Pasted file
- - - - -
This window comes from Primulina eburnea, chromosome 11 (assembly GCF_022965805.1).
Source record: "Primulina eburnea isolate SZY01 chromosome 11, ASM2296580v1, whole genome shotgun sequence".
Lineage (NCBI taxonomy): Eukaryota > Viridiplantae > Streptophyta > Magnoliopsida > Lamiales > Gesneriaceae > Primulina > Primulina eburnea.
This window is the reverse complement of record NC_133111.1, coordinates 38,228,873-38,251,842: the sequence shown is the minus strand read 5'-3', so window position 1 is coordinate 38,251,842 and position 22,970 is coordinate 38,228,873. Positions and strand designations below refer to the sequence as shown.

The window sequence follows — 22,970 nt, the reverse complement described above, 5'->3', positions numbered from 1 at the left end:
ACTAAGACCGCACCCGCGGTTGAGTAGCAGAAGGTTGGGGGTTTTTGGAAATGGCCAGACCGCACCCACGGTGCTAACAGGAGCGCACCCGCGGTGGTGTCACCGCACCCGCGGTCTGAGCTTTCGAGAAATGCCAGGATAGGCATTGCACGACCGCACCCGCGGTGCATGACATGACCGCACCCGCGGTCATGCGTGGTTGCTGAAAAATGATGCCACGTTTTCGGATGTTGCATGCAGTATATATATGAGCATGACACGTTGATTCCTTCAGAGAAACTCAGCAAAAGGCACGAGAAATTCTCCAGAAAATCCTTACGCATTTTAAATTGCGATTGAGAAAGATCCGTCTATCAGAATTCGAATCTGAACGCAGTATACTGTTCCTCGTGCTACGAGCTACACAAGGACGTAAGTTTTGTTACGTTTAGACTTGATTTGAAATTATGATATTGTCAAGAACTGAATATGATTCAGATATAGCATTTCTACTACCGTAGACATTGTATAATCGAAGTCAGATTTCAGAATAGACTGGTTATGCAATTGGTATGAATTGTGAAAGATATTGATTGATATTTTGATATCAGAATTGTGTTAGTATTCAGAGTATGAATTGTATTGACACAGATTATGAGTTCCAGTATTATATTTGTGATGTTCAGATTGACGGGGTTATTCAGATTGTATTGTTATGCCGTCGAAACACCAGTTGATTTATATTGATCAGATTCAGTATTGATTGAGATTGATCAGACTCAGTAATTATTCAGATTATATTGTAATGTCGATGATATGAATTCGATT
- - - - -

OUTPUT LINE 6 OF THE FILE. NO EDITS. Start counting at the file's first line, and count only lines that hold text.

ACTAAGACCGCACCCGCGGTTGAGTAGCAGAAGGTTGGGGGTTTTTGGAAATGGCCAGACCGCACCCACGGTGCTAACAGGAGCGCACCCGCGGTGGTGTCACCGCACCCGCGGTCTGAGCTTTCGAGAAATGCCAGGATAGGCATTGCACGACCGCACCCGCGGTGCATGACATGACCGCACCCGCGGTCATGCGTGGTTGCTGAAAAATGATGCCACGTTTTCGGATGTTGCATGCAGTATATATATGAGCATGACACGTTGATTCCTTCAGAGAAACTCAGCAAAAGGCACGAGAAATTCTCCAGAAAATCCTTACGCATTTTAAATTGCGATTGAGAAAGATCCGTCTATCAGAATTCGAATCTGAACGCAGTATACTGTTCCTCGTGCTACGAGCTACACAAGGACGTAAGTTTTGTTACGTTTAGACTTGATTTGAAATTATGATATTGTCAAGAACTGAATATGATTCAGATATAGCATTTCTACTACCGTAGACATTGTATAATCGAAGTCAGATTTCAGAATAGACTGGTTATGCAATTGGTATGAATTGTGAAAGATATTGATTGATATTTTGATATCAGAATTGTGTTAGTATTCAGAGTATGAATTGTATTGACACAGATTATGAGTTCCAGTATTATATTTGTGATGTTCAGATTGACGGGGTTATTCAGATTGTATTGTTATGCCGTCGAAACACCAGTTGATTTATATTGATCAGATTCAGTATTGATTGAGATTGATCAGACTCAGTAATTATTCAGATTATATTGTAATGTCGATGATATGAATTCGATT